CHAPTER X.

THE CRYSTALLINE LENS.

Anatomy — Development — Images of Purkinje — Arcus senilis

Lentis— Dislocation 488-488

CHAPTER XI.

CATARACT.

Pathology— Symptoms— Examination— Varieties— Diagnosis— Com-
plications— Prognosis— Treatment— Soft Cat€tract— Discission—
Simple Linear Extraction— Extraction of Hard Cataract, with
Iridectomy, without Iridectomy — Secondary Cataract — Glasses
for Aphakia, 43d-469

CHAPTER XII.

THE VITREOUS BODY.

Anatomy— Hyalitis— Persistent Hyaline Artery— Synchisis Scintil-
lans- Mu8C«B Volitantes — Cysticercus — Membranes— Hemor-
rhage— Foreign Bodies, 470-476

CHAPTER XIII.

WOUNDS AND INJURIES.

Contusions and Blows — Wounds — Foreign Bodies — The Magnet-
Burns, 477-487

CHAPTER XIV.

SYMPATHETIC OPHTHALMIA.

Irritation — Inflammation— Causes— Stages— Prognosis — Symptoms
— Neuro-retinitis- Mode of Transmission — Treatment — Iridec-
tomy — Enucleation — Optico-ciliary Neurectomy — Exenteration
—Risk of Enucleation, 488-502

CHAPTER XV.

GLAUCOMA.

Degrees of Tension— Glaucoma Simplex— Symptoms— Development
— Glaucoma Acutum — Subacutuni— Chronicum — Heuiorrhagi-
cum — Secundarium — Buphthalinus — Diaprnosis —Prognosis —



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CONTENTS,



IX



Etiology and Pathogenesis— Pathology— Treatment— Iridec-
tomy— Sclerotomy— Posterior Sclerotomy— Mahgnant Glaucoma
— Cystoid Cicatrijc— Rationale of Iridectomy— Results,



50a-523



CHAPTER XVI.

THE CHOROIDEA.



Anatomy— Albinism— Coloboma— Pathology— Colloid Degeneration
— Symptoms and Subdivisions — Metamorphopsia— Megalopsia
— Micropsia — Treatment — Choroiditis Metastatica — Panoph-
thalmitis Suppu rat ivar— Laceration of the Choroid — Hemor-
rhage—Detachment — Tubercles — Tumors— Ossification, . . 523-541

CHAPTER XVII.

THE RETINA.

Minute Anatomy— Opaque Nerve Fibres— Coloboma of the Macula—
Hyper«mia— Pulsation of Arteries and Veins — Antemiar— Spasm
of Arteries— Ischfemia— Embolism and Thrombosis— Hemor-
rhage— Retinitis Apoplectica— Miliary Aneurisms— Retinitis :
various appearances — Etiology— Pathological Anatomy — Retin-
itis Simplex — Albuminurica during Pregnancy— Glycosurica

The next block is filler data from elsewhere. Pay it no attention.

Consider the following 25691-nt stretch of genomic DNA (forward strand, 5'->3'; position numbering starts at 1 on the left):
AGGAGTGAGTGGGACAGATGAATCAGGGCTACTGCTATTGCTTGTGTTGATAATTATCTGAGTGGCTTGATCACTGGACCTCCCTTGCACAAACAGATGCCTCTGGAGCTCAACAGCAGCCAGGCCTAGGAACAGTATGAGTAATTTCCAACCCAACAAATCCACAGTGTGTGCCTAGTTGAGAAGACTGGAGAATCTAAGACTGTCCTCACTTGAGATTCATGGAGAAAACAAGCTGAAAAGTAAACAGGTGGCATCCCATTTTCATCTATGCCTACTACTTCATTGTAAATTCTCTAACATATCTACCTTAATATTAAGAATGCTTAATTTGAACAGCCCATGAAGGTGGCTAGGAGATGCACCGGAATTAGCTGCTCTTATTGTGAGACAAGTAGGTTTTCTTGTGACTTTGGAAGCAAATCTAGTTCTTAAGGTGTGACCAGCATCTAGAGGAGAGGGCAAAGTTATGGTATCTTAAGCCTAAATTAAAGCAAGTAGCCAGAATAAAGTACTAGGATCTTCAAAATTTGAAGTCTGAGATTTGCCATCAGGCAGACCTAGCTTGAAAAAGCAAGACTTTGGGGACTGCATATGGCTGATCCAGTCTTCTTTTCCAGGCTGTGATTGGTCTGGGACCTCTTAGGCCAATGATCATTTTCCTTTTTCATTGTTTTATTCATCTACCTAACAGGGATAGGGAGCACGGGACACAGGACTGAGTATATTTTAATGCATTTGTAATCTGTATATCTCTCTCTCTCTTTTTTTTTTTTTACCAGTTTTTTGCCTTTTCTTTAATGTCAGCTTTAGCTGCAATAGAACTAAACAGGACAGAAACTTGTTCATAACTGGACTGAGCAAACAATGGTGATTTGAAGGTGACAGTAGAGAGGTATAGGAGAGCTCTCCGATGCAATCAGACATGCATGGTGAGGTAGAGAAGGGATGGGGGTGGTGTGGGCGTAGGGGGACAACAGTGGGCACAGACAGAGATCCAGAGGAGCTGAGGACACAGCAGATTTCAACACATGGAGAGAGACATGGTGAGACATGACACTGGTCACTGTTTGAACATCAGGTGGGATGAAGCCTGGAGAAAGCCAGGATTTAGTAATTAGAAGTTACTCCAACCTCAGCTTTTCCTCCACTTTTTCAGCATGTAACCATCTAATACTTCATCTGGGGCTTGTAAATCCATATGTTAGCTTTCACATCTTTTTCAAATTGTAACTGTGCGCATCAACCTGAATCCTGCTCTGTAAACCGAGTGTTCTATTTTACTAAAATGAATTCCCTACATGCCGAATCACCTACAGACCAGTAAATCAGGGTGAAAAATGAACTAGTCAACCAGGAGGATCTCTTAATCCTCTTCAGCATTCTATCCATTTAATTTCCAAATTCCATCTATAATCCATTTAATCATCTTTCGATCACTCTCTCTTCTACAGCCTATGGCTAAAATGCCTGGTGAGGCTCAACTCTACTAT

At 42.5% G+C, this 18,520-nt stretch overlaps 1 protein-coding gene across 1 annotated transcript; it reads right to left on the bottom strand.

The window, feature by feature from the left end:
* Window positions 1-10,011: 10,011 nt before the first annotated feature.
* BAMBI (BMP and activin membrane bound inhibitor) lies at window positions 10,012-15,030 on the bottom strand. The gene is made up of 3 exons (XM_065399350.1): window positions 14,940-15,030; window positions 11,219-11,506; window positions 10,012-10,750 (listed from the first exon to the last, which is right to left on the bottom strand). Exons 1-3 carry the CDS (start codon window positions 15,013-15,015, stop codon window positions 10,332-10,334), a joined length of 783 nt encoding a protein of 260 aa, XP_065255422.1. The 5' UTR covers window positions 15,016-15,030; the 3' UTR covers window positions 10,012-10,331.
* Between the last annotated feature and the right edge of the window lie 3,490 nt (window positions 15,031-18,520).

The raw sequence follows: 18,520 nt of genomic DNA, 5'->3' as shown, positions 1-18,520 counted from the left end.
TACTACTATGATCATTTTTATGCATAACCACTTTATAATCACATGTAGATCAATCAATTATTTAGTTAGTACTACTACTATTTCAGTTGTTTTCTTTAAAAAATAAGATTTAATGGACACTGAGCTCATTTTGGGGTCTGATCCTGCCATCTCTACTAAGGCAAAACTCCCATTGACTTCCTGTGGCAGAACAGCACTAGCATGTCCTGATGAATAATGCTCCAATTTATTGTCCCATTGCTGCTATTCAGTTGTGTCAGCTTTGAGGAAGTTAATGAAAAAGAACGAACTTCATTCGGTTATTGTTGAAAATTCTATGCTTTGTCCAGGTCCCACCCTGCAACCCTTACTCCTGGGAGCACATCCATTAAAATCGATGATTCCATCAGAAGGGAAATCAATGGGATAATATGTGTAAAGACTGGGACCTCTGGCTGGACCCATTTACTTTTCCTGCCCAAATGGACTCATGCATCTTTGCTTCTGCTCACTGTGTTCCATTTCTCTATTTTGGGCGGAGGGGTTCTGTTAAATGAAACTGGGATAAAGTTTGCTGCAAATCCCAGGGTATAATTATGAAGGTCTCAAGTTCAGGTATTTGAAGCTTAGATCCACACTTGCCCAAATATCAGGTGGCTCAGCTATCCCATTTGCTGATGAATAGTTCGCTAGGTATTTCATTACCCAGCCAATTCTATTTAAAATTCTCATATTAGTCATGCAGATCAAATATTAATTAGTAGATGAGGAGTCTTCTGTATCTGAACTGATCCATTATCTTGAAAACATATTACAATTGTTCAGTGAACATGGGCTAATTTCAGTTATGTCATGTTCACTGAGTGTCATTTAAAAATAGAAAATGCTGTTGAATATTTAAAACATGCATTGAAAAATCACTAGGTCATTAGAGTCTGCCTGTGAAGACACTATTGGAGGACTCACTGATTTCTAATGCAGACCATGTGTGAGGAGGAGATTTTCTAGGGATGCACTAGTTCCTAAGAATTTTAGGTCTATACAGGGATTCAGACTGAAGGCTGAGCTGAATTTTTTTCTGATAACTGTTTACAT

— Leucocythaemica— Syphilitica — Proliferans — Punctata Albes-
cens — Pigment Degeneration — Neuro-retinitis-pigmentosa—
Detachment— Pathogenesis — Gh'oma- Pseudo-glioma, . 542-585

CHAPTER XVIIL

THE OPTIC NERVE.

Anatomy and Physiology— Coloboma of Sheath — Opaque Nerve
Fibres — Connective Tissue on Disc — Hypersemia — Antemia —
Hemorrhage— Papillitis— Neuro-retinitis— Neuritis Hemorrha-
gica— Peri-neuritis— Subjective Symptoms — Pathological Anat-
omy— Etiology— Pathogenesis— Prognosis— Treatment— Retro-
bulbar Neuritis : Chronic, Acute, Toxic, Alcoholic, Tobacco —
Atrophy of Optic Nerve — Morbid Anatomy, .... 586-638

CHAPTER XIX.

AMBLYOPIA AND AMAUROSIS.

Traumatic — Concussion of Spinal Cord— By Lightning, from Hem-
orrhage—Toxic : by Quinine, by Salicylic Acid— Urwmic— Gly-
cosuric: by Pregnancy— Hysterical— Dyslexia, Paralexia, Alexia
— Hemeralopia— Snow-blindness— Dental Amblyopia— Hyper-
sesthesia — Hemianopia : monocular, homonymous, binocular,
nasal, bitemporal — Causes — Amaurosis in Young Children-
Undiscovered Monocular Blindness— Simulated Blindness, . 629-652

CHAPTER XX.

THE ORBIT.

Anatomy — Periostitis Orbitae — Cellulitis —Phlegmon— Inflamma-
tion of Oculo-orbital Fascia— Thrombosis of Veins and of Cav-



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X CONTENTS.

PAGE

emous Sinus — Tumors— Tumors of Optic Nerve — Exenteratio